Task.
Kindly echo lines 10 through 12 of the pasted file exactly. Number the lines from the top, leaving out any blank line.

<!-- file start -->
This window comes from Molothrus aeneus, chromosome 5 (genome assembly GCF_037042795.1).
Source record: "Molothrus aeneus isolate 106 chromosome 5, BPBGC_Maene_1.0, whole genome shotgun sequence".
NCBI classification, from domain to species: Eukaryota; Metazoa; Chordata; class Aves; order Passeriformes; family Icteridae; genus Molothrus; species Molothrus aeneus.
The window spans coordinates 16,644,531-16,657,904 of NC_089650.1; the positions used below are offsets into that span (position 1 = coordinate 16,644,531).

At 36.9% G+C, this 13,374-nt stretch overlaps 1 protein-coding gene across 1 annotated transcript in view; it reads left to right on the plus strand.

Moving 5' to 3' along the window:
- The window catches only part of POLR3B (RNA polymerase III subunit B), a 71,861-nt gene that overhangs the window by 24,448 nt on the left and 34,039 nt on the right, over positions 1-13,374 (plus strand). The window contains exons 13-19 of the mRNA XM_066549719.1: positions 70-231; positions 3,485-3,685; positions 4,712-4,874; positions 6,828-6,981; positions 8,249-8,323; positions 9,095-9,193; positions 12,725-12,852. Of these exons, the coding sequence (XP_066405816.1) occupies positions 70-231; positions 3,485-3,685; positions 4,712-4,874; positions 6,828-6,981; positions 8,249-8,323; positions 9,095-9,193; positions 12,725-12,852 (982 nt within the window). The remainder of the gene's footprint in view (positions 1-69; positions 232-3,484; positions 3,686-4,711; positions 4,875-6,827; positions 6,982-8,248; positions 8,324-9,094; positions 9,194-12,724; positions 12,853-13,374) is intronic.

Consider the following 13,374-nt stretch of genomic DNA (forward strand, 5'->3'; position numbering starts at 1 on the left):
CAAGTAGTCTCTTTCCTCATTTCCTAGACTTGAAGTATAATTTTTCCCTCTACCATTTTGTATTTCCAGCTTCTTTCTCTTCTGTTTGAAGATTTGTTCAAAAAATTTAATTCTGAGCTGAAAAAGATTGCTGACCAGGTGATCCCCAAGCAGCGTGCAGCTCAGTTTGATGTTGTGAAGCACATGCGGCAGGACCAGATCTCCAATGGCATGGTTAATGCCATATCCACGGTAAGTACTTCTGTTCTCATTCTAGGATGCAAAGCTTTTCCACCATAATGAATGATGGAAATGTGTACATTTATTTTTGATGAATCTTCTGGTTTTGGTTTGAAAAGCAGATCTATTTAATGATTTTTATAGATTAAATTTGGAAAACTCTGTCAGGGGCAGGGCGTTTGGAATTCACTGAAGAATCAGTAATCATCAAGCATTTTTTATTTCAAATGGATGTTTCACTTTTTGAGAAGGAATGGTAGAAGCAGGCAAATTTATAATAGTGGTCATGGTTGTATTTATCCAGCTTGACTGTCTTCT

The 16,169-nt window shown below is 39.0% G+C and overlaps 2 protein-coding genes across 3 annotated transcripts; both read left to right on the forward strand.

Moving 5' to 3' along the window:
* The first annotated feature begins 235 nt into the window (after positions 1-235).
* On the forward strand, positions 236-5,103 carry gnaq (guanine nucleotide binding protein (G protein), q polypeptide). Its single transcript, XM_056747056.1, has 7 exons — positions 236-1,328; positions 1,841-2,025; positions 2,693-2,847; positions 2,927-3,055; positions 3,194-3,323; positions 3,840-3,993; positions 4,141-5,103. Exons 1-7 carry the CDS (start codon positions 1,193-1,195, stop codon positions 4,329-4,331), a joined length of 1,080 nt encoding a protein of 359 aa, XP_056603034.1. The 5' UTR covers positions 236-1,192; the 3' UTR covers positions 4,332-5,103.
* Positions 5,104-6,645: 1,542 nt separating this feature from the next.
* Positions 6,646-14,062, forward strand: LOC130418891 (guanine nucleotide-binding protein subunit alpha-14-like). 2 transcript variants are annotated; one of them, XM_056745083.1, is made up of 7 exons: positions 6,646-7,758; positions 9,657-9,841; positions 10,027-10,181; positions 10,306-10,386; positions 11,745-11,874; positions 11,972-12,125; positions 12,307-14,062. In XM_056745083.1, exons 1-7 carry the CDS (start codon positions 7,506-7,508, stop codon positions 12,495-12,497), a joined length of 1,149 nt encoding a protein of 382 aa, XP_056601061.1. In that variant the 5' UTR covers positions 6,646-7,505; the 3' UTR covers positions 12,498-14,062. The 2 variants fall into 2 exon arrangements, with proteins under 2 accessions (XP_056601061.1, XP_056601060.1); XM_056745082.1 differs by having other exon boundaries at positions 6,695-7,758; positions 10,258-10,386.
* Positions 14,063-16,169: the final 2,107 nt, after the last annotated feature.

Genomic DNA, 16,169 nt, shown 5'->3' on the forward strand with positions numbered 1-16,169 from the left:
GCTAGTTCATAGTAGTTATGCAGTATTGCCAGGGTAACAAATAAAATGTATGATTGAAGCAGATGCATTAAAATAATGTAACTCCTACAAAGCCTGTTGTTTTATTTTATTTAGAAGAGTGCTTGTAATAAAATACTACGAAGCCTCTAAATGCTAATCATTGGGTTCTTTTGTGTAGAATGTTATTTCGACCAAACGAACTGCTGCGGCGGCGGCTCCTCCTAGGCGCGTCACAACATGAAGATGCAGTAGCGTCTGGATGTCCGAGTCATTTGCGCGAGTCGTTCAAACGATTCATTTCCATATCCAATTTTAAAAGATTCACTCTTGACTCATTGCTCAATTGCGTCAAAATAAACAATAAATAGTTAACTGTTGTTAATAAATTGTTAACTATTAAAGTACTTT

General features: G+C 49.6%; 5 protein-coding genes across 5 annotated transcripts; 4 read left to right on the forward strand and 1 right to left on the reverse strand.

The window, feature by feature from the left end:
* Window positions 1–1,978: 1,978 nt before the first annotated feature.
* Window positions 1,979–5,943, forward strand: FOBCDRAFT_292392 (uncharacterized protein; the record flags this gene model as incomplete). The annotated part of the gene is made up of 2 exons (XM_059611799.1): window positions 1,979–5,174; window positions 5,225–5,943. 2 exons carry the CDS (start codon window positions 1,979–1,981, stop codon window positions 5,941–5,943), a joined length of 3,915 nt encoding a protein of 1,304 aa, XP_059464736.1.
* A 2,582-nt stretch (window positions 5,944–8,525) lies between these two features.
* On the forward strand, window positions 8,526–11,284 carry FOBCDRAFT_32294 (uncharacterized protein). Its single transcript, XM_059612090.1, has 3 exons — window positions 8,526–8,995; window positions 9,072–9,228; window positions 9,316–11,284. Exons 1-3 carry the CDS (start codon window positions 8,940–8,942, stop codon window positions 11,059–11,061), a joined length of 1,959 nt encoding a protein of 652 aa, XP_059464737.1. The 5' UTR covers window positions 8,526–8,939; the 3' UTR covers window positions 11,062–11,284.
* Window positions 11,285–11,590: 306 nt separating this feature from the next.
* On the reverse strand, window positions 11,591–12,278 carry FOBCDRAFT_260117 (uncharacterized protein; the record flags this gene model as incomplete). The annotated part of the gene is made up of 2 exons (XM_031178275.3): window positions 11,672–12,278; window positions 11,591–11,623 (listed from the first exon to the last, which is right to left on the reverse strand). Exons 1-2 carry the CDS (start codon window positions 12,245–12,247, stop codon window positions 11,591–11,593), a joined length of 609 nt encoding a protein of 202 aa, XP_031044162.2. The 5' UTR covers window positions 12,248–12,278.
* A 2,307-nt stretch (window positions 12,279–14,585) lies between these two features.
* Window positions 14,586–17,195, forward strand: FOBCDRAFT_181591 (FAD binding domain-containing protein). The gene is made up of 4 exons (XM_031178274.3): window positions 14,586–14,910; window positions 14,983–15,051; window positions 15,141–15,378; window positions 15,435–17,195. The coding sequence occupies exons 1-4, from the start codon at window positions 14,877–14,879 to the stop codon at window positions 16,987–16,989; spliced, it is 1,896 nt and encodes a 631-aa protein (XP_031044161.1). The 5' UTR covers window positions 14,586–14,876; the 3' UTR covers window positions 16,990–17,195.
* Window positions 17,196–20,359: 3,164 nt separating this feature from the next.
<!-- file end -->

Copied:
The 16,169-nt window shown below is 39.0% G+C and overlaps 2 protein-coding genes across 3 annotated transcripts; both read left to right on the forward strand.

Moving 5' to 3' along the window:
* The first annotated feature begins 235 nt into the window (after positions 1-235).